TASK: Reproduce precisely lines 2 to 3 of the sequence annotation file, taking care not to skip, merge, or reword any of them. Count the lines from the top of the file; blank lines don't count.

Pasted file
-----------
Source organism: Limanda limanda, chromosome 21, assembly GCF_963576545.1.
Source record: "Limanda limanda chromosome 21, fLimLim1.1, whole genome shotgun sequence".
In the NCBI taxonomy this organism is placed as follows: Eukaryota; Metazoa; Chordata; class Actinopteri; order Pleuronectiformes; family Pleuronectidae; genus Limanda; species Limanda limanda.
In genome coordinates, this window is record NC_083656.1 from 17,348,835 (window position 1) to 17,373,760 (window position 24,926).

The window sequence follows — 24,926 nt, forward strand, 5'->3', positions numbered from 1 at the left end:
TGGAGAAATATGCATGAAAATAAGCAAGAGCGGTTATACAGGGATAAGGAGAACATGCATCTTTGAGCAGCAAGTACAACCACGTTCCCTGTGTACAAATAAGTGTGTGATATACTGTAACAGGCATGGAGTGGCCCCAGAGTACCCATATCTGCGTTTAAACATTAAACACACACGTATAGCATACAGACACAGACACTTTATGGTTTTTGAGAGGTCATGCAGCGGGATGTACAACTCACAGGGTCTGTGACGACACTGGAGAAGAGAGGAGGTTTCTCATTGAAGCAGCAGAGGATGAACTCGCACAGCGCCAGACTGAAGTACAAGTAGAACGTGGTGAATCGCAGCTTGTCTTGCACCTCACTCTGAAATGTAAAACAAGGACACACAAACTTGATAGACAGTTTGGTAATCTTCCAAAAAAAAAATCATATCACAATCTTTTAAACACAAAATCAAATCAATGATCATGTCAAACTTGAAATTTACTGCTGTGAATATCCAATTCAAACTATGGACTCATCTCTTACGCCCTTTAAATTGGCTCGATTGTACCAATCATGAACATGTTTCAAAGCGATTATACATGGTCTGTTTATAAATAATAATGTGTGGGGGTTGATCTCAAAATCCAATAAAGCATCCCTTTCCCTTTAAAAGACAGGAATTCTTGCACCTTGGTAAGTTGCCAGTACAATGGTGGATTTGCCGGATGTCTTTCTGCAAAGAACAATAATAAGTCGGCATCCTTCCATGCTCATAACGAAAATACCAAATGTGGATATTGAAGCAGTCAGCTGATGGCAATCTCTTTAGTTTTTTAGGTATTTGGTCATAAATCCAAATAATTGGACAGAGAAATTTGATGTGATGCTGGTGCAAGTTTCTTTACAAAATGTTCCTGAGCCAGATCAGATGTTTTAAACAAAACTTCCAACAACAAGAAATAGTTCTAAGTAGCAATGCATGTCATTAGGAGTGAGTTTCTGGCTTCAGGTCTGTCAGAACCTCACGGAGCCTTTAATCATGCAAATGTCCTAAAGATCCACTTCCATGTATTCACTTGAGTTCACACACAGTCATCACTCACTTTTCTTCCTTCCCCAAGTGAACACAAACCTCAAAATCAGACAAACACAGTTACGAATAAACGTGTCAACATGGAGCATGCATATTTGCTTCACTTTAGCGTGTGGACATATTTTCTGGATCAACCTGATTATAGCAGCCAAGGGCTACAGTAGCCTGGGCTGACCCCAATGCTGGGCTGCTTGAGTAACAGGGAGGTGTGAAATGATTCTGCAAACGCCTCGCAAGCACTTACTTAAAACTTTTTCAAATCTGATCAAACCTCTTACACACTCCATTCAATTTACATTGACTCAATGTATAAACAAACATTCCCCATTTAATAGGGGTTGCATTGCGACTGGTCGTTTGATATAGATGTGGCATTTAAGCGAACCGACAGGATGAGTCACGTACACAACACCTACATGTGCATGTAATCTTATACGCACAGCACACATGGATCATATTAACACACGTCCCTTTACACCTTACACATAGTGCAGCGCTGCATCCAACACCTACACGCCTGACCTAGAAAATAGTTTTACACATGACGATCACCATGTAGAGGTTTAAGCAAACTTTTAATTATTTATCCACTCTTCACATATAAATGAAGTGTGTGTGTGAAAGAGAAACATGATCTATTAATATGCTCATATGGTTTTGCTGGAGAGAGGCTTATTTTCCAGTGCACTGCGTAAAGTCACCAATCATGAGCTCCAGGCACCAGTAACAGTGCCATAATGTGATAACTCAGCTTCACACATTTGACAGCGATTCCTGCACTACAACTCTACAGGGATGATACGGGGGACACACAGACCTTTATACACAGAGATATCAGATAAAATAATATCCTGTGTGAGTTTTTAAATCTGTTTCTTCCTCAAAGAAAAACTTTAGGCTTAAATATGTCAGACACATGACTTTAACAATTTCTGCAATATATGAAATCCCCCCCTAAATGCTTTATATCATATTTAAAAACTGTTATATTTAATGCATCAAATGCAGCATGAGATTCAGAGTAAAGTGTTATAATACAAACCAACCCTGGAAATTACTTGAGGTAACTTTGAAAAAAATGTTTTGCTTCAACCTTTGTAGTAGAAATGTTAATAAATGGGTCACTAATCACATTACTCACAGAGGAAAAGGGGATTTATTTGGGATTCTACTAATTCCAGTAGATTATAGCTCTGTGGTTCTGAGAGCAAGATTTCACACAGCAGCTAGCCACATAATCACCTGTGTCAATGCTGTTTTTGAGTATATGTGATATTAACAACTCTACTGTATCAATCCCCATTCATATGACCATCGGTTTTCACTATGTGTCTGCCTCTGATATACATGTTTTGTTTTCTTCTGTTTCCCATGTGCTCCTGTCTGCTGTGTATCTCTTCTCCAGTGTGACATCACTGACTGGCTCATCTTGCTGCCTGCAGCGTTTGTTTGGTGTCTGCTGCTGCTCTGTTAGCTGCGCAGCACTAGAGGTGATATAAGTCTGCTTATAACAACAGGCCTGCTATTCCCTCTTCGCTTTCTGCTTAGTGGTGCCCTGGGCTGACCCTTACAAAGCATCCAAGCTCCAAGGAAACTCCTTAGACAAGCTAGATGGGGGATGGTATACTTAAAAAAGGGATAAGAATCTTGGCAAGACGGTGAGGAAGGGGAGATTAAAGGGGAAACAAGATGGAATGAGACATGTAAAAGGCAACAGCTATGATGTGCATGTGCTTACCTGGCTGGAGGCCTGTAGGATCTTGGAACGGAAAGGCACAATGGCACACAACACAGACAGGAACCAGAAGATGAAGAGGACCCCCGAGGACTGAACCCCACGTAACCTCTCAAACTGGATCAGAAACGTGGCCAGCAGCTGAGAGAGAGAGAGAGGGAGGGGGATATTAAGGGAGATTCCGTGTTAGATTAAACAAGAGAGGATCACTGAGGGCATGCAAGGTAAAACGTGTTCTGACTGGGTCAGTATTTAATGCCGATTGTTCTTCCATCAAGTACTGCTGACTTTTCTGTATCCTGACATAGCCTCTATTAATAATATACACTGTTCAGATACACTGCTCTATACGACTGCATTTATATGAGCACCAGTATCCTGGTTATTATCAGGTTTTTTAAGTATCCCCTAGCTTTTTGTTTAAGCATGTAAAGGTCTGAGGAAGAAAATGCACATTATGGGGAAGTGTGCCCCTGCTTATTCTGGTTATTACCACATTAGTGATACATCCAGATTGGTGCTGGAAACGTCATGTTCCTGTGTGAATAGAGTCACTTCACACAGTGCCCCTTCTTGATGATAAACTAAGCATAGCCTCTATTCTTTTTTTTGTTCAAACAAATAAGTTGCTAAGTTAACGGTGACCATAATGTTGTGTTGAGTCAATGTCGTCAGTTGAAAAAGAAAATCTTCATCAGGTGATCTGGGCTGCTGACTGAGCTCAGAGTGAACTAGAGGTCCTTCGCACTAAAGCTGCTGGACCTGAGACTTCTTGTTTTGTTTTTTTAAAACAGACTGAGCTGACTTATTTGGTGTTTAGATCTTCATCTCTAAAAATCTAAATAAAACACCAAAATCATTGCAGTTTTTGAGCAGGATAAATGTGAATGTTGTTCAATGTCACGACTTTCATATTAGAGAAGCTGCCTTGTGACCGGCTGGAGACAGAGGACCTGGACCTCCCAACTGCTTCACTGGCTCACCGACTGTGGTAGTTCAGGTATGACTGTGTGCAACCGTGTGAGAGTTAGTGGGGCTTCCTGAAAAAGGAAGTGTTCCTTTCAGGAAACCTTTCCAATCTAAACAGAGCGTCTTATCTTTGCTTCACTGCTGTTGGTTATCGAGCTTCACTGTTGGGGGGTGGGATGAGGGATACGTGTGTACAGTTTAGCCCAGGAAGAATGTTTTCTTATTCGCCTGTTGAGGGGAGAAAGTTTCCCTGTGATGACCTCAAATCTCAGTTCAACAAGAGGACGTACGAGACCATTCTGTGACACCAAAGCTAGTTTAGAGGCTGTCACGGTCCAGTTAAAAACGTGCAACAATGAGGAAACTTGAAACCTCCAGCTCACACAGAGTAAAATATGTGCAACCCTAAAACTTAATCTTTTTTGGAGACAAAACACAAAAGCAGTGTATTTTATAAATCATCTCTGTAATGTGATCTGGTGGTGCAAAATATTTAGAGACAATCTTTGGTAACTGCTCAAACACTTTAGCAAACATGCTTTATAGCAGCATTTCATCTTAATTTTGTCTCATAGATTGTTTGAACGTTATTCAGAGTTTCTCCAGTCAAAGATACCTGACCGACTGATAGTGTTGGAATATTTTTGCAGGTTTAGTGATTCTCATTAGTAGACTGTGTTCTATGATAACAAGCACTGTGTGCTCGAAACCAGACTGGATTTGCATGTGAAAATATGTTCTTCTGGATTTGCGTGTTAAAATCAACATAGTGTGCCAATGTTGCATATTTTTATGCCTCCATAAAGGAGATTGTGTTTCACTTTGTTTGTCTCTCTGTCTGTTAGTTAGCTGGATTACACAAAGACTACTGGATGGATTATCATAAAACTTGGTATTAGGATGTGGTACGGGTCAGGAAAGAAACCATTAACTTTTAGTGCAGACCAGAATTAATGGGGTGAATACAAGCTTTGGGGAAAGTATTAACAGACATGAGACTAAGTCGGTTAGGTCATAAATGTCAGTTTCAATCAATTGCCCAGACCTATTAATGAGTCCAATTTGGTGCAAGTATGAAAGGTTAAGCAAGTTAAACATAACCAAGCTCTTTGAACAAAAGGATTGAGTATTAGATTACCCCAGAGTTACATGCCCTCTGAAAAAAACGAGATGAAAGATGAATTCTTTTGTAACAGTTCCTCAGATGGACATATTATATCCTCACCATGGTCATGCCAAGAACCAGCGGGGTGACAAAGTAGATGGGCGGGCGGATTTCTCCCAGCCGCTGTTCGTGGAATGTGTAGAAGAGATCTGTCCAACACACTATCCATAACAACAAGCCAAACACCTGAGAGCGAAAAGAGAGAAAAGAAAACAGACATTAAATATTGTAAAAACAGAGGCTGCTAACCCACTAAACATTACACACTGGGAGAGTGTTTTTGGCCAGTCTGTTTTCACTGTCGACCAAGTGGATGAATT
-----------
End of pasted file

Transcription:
Source record: "Limanda limanda chromosome 21, fLimLim1.1, whole genome shotgun sequence".
In the NCBI taxonomy this organism is placed as follows: Eukaryota; Metazoa; Chordata; class Actinopteri; order Pleuronectiformes; family Pleuronectidae; genus Limanda; species Limanda limanda.